I’ve been gardening in northern New England for so long that I don’t even know what zone I’m in anymore. Some companies tell me my garden is located in zone 4; some tell me I’m in zone 5. Based on the little shady frost-pocket of a valley that I live in, I think it’s safe to say that my microclimate is a solid zone 4, even if the zip code might be teetering on the border.

Bottom line? It gets COLD in my fruit garden. In these kinds of temperatures, fruit trees, brambles, bushes and vines — even those rated for zone 4 hardiness — quietly die, leaving me back at square one and poorer by the plant price plus shipping. Ouch.

However, in the midst of this ongoing challenge, I’ve found a few species to be blessedly reliable back-up plans. Maybe the peach tree died back to the graft; the cherry tree succumbed to the cold; and the small fruits just plain won’t grow. It’s frustrating, but I’ve learned to lean heavily on my tried & true winter-hardy fruit tree, bush and vine favorites to keep me motivated to go on growing. Read on to see my top five winter-hardy fruits for northern gardens!


Winter-hardy apples

You just can’t beat them. Apples are CRAZY hardy — some varieties are winter hardy down to zone 2 — so a New England winter freeze doesn’t make them bat an eye. Although growing apples in northern climates still comes with its own set of problems (I’m looking at you, plum curculios), they are relatively painless to plant, tend, and prune. Plus, they have phenomenal diversity of shapes, sizes, colors and tastes, and the fruit can be used in like fifty billion different ways – fresh, sauced, juiced, preserved, dried, even cooked down into a pasty jam-like apple butter.

My top three tips for growing apple trees in a northern zone? Keep them protected in the winter from hungry rabbits & deer; prune faithfully, even when going outside in February is the LAST thing any sane person would do; and buy a SAFE insect spray to make sure you protect the tree from six-legged invaders (we’re talking after the bees have finished pollinating, of course!).


Winter-hardy strawberries

Strawberries may not be at the top of my list in terms of taste — I prefer a little more tang in my berries — but their ease of growing puts them solidly in second place among my top 5. It’s really, really hard to fail at growing strawberries, even in a northern garden (believe me, I’ve done it). There’s always a few things to get used to along the learning curve; mulching strawberry beds is recommended to prevent winterkill, animals of all species love to snatch up the berries before you do, and planting depth can make or break your harvest. However, the rapid regeneration rate means that you only have to wait a short season to try again. Sooner or later you’ll crack the code and start producing like mad.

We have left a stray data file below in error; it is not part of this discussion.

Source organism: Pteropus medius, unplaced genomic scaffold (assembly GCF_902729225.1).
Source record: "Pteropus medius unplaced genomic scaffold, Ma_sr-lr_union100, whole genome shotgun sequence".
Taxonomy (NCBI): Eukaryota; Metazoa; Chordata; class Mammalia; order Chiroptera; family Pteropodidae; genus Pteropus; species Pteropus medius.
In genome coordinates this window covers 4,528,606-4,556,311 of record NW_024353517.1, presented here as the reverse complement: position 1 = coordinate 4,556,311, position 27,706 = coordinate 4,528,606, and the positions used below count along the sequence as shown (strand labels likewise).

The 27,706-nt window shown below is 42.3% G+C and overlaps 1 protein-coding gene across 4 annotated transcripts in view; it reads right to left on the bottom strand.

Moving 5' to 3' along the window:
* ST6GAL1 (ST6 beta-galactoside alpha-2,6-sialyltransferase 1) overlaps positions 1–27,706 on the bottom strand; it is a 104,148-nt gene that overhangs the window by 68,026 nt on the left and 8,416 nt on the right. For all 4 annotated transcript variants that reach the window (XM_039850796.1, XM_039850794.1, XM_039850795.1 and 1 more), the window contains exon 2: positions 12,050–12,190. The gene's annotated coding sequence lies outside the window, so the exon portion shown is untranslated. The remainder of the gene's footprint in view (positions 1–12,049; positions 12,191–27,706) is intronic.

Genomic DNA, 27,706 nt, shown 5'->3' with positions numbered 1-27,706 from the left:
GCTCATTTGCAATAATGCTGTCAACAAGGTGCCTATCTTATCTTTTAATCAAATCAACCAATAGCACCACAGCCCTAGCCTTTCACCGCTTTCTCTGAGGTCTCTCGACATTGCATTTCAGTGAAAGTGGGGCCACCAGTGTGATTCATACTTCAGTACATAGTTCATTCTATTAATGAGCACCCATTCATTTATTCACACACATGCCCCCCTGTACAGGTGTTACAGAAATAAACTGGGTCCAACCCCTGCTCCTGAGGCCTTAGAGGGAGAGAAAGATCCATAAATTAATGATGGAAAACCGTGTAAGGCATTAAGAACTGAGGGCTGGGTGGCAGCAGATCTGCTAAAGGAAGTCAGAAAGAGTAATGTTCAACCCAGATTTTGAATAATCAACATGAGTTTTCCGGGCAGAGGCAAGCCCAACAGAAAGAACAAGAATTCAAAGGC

My top three tips for growing strawberries in a northern zone? Mulch to keep the weeds down while the plants are establishing themselves; get good at growing them in-ground before attempting the more finicky process of container gardening; and PLANT THE RIGHT VARIETY. I can’t stress this last one enough. If you’re a newbie, picking a high-producing cultivar will help you salvage some berries (and some motivation to keep trying!) while the local wildlife is robbing you blind.


Winter-hardy black raspberries

Best tasting berries EVER. It can be tough finding a black raspberry cultivar that’s rated to survive a northern-zone winter, but trust me — it’s SO worth it. Establishing a black raspberry bed is easy and the canes are quick to produce fruit and propagate themselves. It’s a gardener’s dream! There’s a couple threats to your black raspberry garden to be aware of — most significant is disease that may be carried by wild berries near your property — but a pie from these berries makes slaying the dragon 100% worthwhile.